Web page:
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The Joys of Publishing the First Book (and the Mistake)

Baxter Hathaway at Ithaca House opened the literary door for me when he published my first book of poems, Devils Live so Near, in 1977.  I walked into his studio with a little chapbook of my poems, and he read it in front of me--and said, "It's good!  I'll take it!"  In that moment I thought it was going to be easy to get books published.   My third poetry book took ten more years to find a home!

Baxter printed Devils Live So Near by hand on a letter press, the quality of the paper was exquisite and archival, and he used different shades of ink for chapter headings. 

Baxter hosted Ithaca House readings as well, and I soon found myself part of a literary community--I was no longer just one poet alone with my heavens and hells.

Mistakes?  Just one, on the first book--which is that I didn't get to read page proof.   So there was one typo that was serious enough to require an errata sheet.  The second book from Ithaca House had an even worse typo that kept one poem from making sense.

Writers can survive anything but serious typos.  Ask to see proofs.  Insist on it, nicely, but insist

Baxter Hathaway opened the door for my literary life.   I will always be grateful!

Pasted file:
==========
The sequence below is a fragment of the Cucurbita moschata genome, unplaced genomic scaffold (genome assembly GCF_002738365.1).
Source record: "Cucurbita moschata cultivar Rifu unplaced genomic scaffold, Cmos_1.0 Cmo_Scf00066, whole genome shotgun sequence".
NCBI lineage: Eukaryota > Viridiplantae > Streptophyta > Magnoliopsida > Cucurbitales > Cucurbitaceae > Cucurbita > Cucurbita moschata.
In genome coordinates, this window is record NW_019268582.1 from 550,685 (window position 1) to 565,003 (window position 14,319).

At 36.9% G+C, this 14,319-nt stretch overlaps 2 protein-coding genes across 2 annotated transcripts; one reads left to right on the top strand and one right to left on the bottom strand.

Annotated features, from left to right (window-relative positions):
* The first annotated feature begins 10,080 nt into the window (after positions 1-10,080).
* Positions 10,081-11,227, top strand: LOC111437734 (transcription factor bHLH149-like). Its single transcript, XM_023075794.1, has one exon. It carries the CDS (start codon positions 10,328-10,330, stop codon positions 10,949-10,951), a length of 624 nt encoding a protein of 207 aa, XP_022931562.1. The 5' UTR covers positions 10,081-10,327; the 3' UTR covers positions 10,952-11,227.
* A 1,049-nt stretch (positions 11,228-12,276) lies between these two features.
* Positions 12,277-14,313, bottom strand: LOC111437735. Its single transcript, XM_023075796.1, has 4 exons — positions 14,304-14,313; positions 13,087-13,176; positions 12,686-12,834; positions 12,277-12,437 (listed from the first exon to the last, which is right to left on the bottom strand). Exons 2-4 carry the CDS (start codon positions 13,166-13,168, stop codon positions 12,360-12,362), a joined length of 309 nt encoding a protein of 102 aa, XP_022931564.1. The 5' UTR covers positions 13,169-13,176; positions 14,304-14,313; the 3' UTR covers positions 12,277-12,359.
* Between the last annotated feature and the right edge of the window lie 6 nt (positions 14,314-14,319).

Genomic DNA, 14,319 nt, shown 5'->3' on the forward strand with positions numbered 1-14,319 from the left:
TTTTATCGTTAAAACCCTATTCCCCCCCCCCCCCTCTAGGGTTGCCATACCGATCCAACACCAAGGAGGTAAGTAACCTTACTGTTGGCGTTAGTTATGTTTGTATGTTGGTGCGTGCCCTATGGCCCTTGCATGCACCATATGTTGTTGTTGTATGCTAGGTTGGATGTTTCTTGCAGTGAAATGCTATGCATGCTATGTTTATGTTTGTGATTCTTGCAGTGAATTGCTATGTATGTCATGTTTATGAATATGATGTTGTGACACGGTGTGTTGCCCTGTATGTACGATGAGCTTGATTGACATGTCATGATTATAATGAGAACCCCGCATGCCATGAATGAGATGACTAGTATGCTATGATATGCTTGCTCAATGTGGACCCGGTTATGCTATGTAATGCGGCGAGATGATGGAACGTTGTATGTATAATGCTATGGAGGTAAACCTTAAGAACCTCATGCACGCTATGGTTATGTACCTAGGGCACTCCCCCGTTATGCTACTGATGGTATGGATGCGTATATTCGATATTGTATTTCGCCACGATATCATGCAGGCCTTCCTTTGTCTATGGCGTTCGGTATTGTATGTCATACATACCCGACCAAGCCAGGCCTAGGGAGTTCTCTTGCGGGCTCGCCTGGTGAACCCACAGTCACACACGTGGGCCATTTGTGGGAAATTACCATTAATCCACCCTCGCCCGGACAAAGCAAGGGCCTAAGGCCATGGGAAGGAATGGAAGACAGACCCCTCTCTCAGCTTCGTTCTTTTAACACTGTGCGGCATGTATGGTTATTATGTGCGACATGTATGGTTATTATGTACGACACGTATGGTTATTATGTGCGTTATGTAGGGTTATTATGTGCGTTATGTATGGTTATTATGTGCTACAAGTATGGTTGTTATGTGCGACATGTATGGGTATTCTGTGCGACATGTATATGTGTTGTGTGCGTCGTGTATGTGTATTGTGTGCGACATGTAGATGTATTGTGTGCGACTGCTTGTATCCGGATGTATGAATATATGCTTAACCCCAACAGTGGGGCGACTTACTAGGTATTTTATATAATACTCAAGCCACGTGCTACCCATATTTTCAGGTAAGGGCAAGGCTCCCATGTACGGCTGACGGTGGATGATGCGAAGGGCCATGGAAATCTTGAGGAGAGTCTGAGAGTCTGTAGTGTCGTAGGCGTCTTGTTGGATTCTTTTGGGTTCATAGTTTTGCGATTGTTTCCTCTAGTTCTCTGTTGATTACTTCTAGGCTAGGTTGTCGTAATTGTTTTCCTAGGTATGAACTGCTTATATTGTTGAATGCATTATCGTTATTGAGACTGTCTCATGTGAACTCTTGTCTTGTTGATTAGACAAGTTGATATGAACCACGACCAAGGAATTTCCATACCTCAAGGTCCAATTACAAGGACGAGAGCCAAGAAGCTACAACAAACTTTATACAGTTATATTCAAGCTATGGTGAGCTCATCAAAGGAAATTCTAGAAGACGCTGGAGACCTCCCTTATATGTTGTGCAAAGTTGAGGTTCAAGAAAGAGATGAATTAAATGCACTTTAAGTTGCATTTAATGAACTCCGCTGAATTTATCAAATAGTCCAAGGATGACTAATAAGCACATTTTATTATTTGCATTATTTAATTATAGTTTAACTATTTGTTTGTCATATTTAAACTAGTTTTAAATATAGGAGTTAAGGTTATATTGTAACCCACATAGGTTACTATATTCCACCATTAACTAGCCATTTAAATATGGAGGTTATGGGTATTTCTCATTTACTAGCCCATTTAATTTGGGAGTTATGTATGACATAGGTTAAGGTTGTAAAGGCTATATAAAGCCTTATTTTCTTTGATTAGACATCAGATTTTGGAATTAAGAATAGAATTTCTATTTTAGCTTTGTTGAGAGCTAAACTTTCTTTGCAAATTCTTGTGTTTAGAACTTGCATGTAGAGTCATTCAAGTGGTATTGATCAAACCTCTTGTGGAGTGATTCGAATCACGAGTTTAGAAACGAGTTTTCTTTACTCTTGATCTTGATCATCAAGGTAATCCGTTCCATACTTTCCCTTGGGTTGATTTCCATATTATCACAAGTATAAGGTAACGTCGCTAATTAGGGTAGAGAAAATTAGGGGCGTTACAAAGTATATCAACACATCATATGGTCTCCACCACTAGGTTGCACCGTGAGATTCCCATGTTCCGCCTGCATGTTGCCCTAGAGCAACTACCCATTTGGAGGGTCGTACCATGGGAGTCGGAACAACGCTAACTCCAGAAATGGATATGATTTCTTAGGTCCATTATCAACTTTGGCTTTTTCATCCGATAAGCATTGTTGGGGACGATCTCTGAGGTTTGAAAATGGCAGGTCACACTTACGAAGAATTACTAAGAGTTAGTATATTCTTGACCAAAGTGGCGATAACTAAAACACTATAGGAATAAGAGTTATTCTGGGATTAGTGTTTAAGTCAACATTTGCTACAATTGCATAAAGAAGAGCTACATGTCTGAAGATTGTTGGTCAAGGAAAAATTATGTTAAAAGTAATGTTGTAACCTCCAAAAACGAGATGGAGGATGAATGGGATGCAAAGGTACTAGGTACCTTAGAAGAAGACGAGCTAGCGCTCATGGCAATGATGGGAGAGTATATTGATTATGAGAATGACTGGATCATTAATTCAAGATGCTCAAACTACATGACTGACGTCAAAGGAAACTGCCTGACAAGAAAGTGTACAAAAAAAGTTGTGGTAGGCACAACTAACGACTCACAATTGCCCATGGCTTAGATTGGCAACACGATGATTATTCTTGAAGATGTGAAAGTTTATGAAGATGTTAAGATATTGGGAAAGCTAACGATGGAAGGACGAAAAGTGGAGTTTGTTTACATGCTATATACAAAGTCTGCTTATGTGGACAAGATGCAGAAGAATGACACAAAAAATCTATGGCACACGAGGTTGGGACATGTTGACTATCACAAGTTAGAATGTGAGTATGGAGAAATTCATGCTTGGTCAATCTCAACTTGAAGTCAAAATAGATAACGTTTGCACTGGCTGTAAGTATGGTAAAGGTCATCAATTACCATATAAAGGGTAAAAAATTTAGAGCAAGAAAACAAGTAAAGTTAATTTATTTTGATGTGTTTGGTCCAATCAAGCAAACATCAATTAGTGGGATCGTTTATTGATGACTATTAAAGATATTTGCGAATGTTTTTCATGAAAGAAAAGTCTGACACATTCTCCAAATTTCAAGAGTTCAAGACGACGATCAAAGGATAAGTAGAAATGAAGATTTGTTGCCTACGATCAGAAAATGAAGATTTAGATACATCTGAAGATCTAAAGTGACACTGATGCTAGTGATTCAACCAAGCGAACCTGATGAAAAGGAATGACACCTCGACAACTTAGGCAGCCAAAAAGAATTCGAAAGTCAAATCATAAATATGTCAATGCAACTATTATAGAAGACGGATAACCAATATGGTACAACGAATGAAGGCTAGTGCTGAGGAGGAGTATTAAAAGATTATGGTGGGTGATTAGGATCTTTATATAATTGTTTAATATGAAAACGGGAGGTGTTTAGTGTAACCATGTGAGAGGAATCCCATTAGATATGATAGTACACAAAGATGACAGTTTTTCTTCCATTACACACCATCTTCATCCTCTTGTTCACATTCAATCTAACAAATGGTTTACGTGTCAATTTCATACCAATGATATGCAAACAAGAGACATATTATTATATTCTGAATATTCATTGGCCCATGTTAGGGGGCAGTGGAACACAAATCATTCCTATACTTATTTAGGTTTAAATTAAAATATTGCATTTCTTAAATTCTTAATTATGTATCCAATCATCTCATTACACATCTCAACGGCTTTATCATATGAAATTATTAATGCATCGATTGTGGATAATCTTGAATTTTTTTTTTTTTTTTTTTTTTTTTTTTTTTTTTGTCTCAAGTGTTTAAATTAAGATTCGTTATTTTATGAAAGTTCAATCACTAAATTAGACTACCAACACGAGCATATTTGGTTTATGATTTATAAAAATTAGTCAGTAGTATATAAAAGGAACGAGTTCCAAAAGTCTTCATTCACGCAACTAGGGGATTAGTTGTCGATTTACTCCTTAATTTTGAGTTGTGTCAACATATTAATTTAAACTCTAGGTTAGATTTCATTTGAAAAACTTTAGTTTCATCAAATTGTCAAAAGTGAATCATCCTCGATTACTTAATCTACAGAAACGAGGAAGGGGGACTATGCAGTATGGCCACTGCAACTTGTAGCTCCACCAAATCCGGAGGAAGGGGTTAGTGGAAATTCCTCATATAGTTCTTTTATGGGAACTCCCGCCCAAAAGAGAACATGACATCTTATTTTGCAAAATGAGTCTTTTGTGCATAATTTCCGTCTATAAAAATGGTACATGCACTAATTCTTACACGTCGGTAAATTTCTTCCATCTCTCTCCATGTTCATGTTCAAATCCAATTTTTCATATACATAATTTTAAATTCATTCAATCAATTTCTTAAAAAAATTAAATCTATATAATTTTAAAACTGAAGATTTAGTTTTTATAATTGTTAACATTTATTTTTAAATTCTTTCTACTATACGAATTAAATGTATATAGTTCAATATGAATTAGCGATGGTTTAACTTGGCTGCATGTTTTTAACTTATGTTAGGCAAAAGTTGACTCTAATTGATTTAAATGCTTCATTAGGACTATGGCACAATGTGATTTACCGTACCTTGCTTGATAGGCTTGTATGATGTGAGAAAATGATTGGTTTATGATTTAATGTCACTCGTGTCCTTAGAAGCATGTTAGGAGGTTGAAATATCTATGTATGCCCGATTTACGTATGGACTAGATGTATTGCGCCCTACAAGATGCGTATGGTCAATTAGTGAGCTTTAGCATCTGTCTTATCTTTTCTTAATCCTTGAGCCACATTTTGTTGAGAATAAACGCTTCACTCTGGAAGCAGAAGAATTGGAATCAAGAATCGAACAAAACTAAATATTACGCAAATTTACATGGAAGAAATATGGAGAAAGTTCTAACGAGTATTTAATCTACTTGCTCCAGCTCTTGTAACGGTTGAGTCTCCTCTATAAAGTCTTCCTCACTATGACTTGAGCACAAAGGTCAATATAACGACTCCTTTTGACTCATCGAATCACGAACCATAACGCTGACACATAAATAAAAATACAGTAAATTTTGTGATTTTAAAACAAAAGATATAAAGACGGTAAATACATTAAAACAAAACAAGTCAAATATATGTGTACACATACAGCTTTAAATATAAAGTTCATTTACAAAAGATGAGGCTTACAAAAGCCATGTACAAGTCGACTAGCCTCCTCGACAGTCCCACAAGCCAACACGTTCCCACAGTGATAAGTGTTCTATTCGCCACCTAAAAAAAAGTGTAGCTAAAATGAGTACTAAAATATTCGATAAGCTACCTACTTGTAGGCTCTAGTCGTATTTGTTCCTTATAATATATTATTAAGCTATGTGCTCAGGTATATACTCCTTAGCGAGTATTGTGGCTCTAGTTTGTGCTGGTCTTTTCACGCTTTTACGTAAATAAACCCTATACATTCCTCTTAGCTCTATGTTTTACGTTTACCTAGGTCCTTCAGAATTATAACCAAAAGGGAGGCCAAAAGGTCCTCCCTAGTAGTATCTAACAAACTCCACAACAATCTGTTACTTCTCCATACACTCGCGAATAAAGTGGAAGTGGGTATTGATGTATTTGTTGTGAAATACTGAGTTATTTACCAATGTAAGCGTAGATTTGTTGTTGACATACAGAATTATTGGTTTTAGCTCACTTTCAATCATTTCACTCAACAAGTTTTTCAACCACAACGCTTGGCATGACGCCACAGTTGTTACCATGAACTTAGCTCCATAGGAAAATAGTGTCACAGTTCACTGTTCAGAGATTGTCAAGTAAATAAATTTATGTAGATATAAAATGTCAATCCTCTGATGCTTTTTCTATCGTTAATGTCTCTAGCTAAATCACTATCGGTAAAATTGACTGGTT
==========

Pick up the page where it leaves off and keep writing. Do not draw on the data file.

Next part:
P.S.  The chapbook, Woman with Bangs/Woman with Mango, was printed up on construction paper by Ken Kowalski.  It worked though as a calling card.   Don't look down on chapbooks or local presses.

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nice introduction

The kind of introduction you had to literary publishing culture doesn't happen for a lot of writers and poets these days so your experience is something to treasure. The typo issue is a real one. Too many writers assume that once in the hand of a publisher, they can let their entire guard down and do nothing but wait for a finished product. Not, as you have pointed out, a smart assumption at all.

Aberjhani
Founder of Creative Thinkers International
author of The American Poet Who Went Home Again
and Encyclopedia of the Harlem Renaissance (Facts on File)

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Thanks, Aberjhani!

Your comment reaches me in rural Hawai'i on the Big Island, where life is good, and slower even than in Tennessee.

I was lucky.  I didn't realize how lucky at the time!

I hope to meet you in Oakland--drinks are on me!